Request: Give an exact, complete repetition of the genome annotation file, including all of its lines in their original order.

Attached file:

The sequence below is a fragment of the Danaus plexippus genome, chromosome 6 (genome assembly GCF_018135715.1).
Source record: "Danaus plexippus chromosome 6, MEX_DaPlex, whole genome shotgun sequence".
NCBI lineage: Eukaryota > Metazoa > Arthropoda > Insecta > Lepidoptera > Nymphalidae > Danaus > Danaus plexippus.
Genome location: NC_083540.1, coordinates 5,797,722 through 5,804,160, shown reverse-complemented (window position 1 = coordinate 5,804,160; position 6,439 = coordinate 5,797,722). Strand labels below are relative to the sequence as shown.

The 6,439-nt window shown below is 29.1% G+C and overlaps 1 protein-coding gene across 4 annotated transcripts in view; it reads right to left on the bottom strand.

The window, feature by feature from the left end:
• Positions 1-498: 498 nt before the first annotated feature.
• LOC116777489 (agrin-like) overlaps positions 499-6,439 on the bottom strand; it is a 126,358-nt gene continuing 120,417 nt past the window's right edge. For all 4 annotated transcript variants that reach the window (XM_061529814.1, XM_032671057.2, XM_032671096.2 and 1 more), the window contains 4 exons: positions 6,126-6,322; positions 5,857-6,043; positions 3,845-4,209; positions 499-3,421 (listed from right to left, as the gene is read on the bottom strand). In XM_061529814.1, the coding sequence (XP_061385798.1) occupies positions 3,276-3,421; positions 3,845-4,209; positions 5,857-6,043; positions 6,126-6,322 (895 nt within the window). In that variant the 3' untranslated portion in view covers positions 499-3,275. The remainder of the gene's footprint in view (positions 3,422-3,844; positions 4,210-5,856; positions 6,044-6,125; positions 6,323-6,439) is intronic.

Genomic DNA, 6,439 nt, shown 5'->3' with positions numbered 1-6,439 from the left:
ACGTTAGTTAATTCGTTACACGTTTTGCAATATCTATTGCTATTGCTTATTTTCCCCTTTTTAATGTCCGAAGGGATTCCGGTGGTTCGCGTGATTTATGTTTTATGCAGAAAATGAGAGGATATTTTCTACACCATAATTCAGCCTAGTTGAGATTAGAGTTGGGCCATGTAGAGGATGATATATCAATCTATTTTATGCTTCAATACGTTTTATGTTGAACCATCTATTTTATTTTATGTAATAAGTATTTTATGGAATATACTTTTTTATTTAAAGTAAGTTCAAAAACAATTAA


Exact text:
The sequence below is a fragment of the Danaus plexippus genome, chromosome 6 (genome assembly GCF_018135715.1).
Source record: "Danaus plexippus chromosome 6, MEX_DaPlex, whole genome shotgun sequence".
NCBI lineage: Eukaryota > Metazoa > Arthropoda > Insecta > Lepidoptera > Nymphalidae > Danaus > Danaus plexippus.
Genome location: NC_083540.1, coordinates 5,797,722 through 5,804,160, shown reverse-complemented (window position 1 = coordinate 5,804,160; position 6,439 = coordinate 5,797,722). Strand labels below are relative to the sequence as shown.

The 6,439-nt window shown below is 29.1% G+C and overlaps 1 protein-coding gene across 4 annotated transcripts in view; it reads right to left on the bottom strand.

The window, feature by feature from the left end:
• Positions 1-498: 498 nt before the first annotated feature.
• LOC116777489 (agrin-like) overlaps positions 499-6,439 on the bottom strand; it is a 126,358-nt gene continuing 120,417 nt past the window's right edge. For all 4 annotated transcript variants that reach the window (XM_061529814.1, XM_032671057.2, XM_032671096.2 and 1 more), the window contains 4 exons: positions 6,126-6,322; positions 5,857-6,043; positions 3,845-4,209; positions 499-3,421 (listed from right to left, as the gene is read on the bottom strand). In XM_061529814.1, the coding sequence (XP_061385798.1) occupies positions 3,276-3,421; positions 3,845-4,209; positions 5,857-6,043; positions 6,126-6,322 (895 nt within the window). In that variant the 3' untranslated portion in view covers positions 499-3,275. The remainder of the gene's footprint in view (positions 3,422-3,844; positions 4,210-5,856; positions 6,044-6,125; positions 6,323-6,439) is intronic.

Genomic DNA, 6,439 nt, shown 5'->3' with positions numbered 1-6,439 from the left:
ACGTTAGTTAATTCGTTACACGTTTTGCAATATCTATTGCTATTGCTTATTTTCCCCTTTTTAATGTCCGAAGGGATTCCGGTGGTTCGCGTGATTTATGTTTTATGCAGAAAATGAGAGGATATTTTCTACACCATAATTCAGCCTAGTTGAGATTAGAGTTGGGCCATGTAGAGGATGATATATCAATCTATTTTATGCTTCAATACGTTTTATGTTGAACCATCTATTTTATTTTATGTAATAAGTATTTTATGGAATATACTTTTTTATTTAAAGTAAGTTCAAAAACAATTAA